How to Generate Captions in Premiere Pro Automatically

How to Generate Captions in Premiere Pro Automatically


Premiere Pro is one of the few programs supporting auto captions in multiple languages. If you want to generate subtitles in this program, you are at the corner of the internet.

Generate Captions in Premiere Pro

Step 01 (workspace):

Generate Captions in Premiere Pro Automatically
Captions Panel in Premiere Pro

Let’s set up the workspace to make things easier. Follow the below steps:

  1. Go to Workspaces
  2. Select Captions and Graphics
  3. Ensure you see the Text panel on the left
  4. Go to Window and choose Text if you don’t see it
  5. Open the Text panel and choose Captions

Step 02 (caption generation):

Generating Captions in Premiere Pro
Generating Captions in Adobe Premiere Pro

It’s time to auto-caption in Premiere Pro. Click on the “Create captions from transcript” button.

This will open up a window with two sections. In the first section, you can adjust:

  • Format (subtitle is the default)
  • Style
  • Maximum length in characters
  • Minimum duration in seconds
  • Gape between captions in frames
  • Lines (single or double)

The second panel lets you set the language. Premiere Pro supports many languages.

You can enable Speaker labeling to label each talking person. However, the function is new and needs time. You can learn about features and limitations on the forum page.

Lastly, if conversations are only on specific audio tracks, you can choose them in this panel. This will help Premiere Pro generate accurate results faster.

When ready, hit the “Transcribe and create captions” button.

After a few seconds, you will see a yellow track in the timeline and generated subtitles in the Text and preview panels.

Editing captions

Editing Captions in Premiere Pro
Editing Captions in Premiere Pro

You will see the text and time in the “Captions” tab. To fix a mistake, double-click on a caption row.

The playhead in the timeline will position on that track. Edit the text in the “Captions” tab, and the subtitle will edit automatically.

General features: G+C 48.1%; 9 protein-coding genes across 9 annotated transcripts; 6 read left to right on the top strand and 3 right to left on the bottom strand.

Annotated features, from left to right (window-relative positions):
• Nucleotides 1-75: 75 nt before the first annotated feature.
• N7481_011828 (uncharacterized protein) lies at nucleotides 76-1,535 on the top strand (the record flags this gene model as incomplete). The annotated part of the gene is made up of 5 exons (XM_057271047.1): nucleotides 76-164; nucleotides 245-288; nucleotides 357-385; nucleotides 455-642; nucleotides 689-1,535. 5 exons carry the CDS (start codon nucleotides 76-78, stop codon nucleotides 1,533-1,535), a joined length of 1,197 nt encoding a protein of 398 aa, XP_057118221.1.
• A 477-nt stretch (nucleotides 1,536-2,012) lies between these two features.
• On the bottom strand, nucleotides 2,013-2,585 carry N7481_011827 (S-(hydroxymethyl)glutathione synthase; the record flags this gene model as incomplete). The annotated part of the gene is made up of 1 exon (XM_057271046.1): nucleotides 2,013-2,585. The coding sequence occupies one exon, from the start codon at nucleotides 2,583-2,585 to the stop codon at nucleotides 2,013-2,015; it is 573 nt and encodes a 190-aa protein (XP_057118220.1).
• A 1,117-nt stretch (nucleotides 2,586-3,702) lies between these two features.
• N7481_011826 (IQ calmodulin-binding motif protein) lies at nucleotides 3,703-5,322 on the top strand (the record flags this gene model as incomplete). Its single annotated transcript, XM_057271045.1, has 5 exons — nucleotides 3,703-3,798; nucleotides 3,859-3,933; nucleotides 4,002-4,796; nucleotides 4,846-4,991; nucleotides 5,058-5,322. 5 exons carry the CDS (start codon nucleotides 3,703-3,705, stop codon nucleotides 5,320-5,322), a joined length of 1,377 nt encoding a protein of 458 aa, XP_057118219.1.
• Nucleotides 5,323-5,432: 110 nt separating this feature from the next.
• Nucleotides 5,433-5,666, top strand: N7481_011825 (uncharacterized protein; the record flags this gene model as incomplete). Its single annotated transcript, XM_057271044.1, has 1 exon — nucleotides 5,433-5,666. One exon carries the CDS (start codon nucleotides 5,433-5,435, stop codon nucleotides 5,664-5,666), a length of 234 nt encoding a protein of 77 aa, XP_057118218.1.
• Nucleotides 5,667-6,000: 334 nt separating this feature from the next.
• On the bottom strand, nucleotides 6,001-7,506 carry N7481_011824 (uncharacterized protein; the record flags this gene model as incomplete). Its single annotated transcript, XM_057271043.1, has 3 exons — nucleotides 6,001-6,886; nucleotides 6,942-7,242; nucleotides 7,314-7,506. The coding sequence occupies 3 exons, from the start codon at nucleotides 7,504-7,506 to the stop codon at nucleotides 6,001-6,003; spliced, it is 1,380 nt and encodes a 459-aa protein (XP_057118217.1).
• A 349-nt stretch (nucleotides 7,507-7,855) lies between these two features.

You can also double-click on the subtitle in the preview window and edit it. To adjust the timing, drag or shrink the clip with the mouse button clicked.

You can merge two text rows using the buttons on the top next to the search function.

Text settings

Premiere Pro lets you edit a single caption clip and all captions together. In the same “Graphics and Captions” workspace, highlight the caption clip(s) to edit.

Ensure the “Essential Graphics” panel is open. If you don’t see it, you can go to the Window menu and enable it. Ensure the “Edit” section is active.

In this panel, you can edit the subtitle position, font, size, fill, stroke, background, and shadow.

While you are here, my Premiere Pro and Rush comparison is worth reading.

Exporting subtitles

Exporting Captions in Premiere Pro
Exporting Captions in Premiere Pro

Premiere Pro supports exporting subtitles into TXT, CSV, and SRT formats. Those formats are supported on websites like YouTube.

To export subtitles, follow the steps below:

  1. Click on the ellipsis in the Captions tab
  2. Hover over Export
  3. Choose a file format
  4. Set a destination and file name
  5. Click Save

Manually add captions

Adding Captions in Premiere Pro
Manually Adding Captions in Premiere Pro

Premiere Pro has a fantastic tool for writing captions manually. In the Text panel, instead of creating captions, we will create a new caption track. This will add a track to the timeline.

To add captions, click on the “+” icon on the top. Add your text in the subtitle box provided. Drag the subtitle clip in the timeline to adjust the position.

Repeat the process to cover the whole video. You can then follow the above section to edit the text’s appearance.

Languages Premiere Pro auto-caption supports

Premiere Pro can generate captions in English US and UK, but you can download Mandarin, Cantonese, Spanish, German, French, Japanese, Portuguese, Korean, Italian, Hindi, Norwegian, Swedish, and Dutch.

Kapwing and Veed (online video editors) have more languages if yours is not listed here. I’ve compared both; check it out if you are interested.



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